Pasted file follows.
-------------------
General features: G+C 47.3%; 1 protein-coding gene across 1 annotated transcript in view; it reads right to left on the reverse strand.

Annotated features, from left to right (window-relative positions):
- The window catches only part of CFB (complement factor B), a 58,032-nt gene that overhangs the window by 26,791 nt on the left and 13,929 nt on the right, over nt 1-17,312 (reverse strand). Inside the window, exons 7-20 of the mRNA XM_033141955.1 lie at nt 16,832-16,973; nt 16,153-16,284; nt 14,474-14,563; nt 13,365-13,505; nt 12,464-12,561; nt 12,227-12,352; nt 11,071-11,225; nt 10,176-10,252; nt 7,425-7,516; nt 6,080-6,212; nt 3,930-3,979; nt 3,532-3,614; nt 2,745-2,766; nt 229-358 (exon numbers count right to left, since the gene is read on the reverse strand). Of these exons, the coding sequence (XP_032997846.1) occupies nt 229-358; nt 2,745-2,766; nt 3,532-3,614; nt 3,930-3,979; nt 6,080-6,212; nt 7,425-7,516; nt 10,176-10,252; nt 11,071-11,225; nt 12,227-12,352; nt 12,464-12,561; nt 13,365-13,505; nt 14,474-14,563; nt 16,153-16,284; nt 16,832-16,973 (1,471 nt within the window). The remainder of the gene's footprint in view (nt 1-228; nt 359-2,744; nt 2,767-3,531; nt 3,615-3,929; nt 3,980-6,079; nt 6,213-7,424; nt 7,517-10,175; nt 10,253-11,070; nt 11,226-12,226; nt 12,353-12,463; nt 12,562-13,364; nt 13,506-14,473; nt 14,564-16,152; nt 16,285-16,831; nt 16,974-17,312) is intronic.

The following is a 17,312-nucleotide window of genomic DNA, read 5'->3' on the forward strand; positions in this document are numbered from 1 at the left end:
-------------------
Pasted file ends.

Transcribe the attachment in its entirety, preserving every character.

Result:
General features: G+C 47.3%; 1 protein-coding gene across 1 annotated transcript in view; it reads right to left on the reverse strand.

Annotated features, from left to right (window-relative positions):
- The window catches only part of CFB (complement factor B), a 58,032-nt gene that overhangs the window by 26,791 nt on the left and 13,929 nt on the right, over nt 1-17,312 (reverse strand). Inside the window, exons 7-20 of the mRNA XM_033141955.1 lie at nt 16,832-16,973; nt 16,153-16,284; nt 14,474-14,563; nt 13,365-13,505; nt 12,464-12,561; nt 12,227-12,352; nt 11,071-11,225; nt 10,176-10,252; nt 7,425-7,516; nt 6,080-6,212; nt 3,930-3,979; nt 3,532-3,614; nt 2,745-2,766; nt 229-358 (exon numbers count right to left, since the gene is read on the reverse strand). Of these exons, the coding sequence (XP_032997846.1) occupies nt 229-358; nt 2,745-2,766; nt 3,532-3,614; nt 3,930-3,979; nt 6,080-6,212; nt 7,425-7,516; nt 10,176-10,252; nt 11,071-11,225; nt 12,227-12,352; nt 12,464-12,561; nt 13,365-13,505; nt 14,474-14,563; nt 16,153-16,284; nt 16,832-16,973 (1,471 nt within the window). The remainder of the gene's footprint in view (nt 1-228; nt 359-2,744; nt 2,767-3,531; nt 3,615-3,929; nt 3,980-6,079; nt 6,213-7,424; nt 7,517-10,175; nt 10,253-11,070; nt 11,226-12,226; nt 12,353-12,463; nt 12,562-13,364; nt 13,506-14,473; nt 14,564-16,152; nt 16,285-16,831; nt 16,974-17,312) is intronic.

The following is a 17,312-nucleotide window of genomic DNA, read 5'->3' on the forward strand; positions in this document are numbered from 1 at the left end: